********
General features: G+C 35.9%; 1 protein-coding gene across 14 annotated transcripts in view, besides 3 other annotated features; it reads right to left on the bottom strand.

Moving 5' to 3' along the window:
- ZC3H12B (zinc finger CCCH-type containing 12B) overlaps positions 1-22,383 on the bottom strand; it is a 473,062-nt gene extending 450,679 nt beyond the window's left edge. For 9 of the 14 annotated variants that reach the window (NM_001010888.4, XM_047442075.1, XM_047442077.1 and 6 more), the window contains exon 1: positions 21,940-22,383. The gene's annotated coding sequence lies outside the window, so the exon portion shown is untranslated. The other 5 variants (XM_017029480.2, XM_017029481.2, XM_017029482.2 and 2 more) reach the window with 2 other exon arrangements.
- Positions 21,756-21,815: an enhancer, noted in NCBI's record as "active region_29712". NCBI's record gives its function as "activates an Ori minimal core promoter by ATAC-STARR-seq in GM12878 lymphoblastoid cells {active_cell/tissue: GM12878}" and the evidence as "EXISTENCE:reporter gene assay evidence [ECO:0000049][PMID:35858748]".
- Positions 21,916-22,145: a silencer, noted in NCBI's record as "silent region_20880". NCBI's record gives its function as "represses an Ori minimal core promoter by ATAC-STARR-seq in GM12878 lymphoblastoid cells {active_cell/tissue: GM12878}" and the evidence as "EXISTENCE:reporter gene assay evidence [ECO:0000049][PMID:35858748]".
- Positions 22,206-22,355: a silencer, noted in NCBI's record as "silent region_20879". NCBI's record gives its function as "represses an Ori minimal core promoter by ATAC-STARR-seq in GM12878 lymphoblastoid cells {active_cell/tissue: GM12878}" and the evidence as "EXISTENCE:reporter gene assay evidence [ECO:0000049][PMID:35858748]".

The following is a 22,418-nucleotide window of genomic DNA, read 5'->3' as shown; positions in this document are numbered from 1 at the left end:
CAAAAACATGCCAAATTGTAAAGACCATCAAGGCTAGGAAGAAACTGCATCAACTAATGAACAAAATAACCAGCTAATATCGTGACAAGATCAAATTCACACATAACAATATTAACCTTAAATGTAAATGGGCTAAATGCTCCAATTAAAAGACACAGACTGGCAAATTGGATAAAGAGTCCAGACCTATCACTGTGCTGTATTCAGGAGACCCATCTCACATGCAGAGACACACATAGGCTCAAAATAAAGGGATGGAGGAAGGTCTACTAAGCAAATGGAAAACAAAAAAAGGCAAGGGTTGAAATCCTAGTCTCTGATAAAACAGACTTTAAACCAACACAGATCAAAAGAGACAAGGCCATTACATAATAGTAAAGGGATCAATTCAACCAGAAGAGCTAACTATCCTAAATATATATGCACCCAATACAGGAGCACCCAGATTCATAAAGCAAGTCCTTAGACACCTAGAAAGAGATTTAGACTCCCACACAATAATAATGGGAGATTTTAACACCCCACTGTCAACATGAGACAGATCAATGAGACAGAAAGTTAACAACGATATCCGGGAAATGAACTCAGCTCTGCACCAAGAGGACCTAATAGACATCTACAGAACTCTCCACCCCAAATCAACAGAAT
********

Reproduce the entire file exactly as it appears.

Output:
General features: G+C 35.9%; 1 protein-coding gene across 14 annotated transcripts in view, besides 3 other annotated features; it reads right to left on the bottom strand.

Moving 5' to 3' along the window:
- ZC3H12B (zinc finger CCCH-type containing 12B) overlaps positions 1-22,383 on the bottom strand; it is a 473,062-nt gene extending 450,679 nt beyond the window's left edge. For 9 of the 14 annotated variants that reach the window (NM_001010888.4, XM_047442075.1, XM_047442077.1 and 6 more), the window contains exon 1: positions 21,940-22,383. The gene's annotated coding sequence lies outside the window, so the exon portion shown is untranslated. The other 5 variants (XM_017029480.2, XM_017029481.2, XM_017029482.2 and 2 more) reach the window with 2 other exon arrangements.
- Positions 21,756-21,815: an enhancer, noted in NCBI's record as "active region_29712". NCBI's record gives its function as "activates an Ori minimal core promoter by ATAC-STARR-seq in GM12878 lymphoblastoid cells {active_cell/tissue: GM12878}" and the evidence as "EXISTENCE:reporter gene assay evidence [ECO:0000049][PMID:35858748]".
- Positions 21,916-22,145: a silencer, noted in NCBI's record as "silent region_20880". NCBI's record gives its function as "represses an Ori minimal core promoter by ATAC-STARR-seq in GM12878 lymphoblastoid cells {active_cell/tissue: GM12878}" and the evidence as "EXISTENCE:reporter gene assay evidence [ECO:0000049][PMID:35858748]".
- Positions 22,206-22,355: a silencer, noted in NCBI's record as "silent region_20879". NCBI's record gives its function as "represses an Ori minimal core promoter by ATAC-STARR-seq in GM12878 lymphoblastoid cells {active_cell/tissue: GM12878}" and the evidence as "EXISTENCE:reporter gene assay evidence [ECO:0000049][PMID:35858748]".

The following is a 22,418-nucleotide window of genomic DNA, read 5'->3' as shown; positions in this document are numbered from 1 at the left end:
CAAAAACATGCCAAATTGTAAAGACCATCAAGGCTAGGAAGAAACTGCATCAACTAATGAACAAAATAACCAGCTAATATCGTGACAAGATCAAATTCACACATAACAATATTAACCTTAAATGTAAATGGGCTAAATGCTCCAATTAAAAGACACAGACTGGCAAATTGGATAAAGAGTCCAGACCTATCACTGTGCTGTATTCAGGAGACCCATCTCACATGCAGAGACACACATAGGCTCAAAATAAAGGGATGGAGGAAGGTCTACTAAGCAAATGGAAAACAAAAAAAGGCAAGGGTTGAAATCCTAGTCTCTGATAAAACAGACTTTAAACCAACACAGATCAAAAGAGACAAGGCCATTACATAATAGTAAAGGGATCAATTCAACCAGAAGAGCTAACTATCCTAAATATATATGCACCCAATACAGGAGCACCCAGATTCATAAAGCAAGTCCTTAGACACCTAGAAAGAGATTTAGACTCCCACACAATAATAATGGGAGATTTTAACACCCCACTGTCAACATGAGACAGATCAATGAGACAGAAAGTTAACAACGATATCCGGGAAATGAACTCAGCTCTGCACCAAGAGGACCTAATAGACATCTACAGAACTCTCCACCCCAAATCAACAGAAT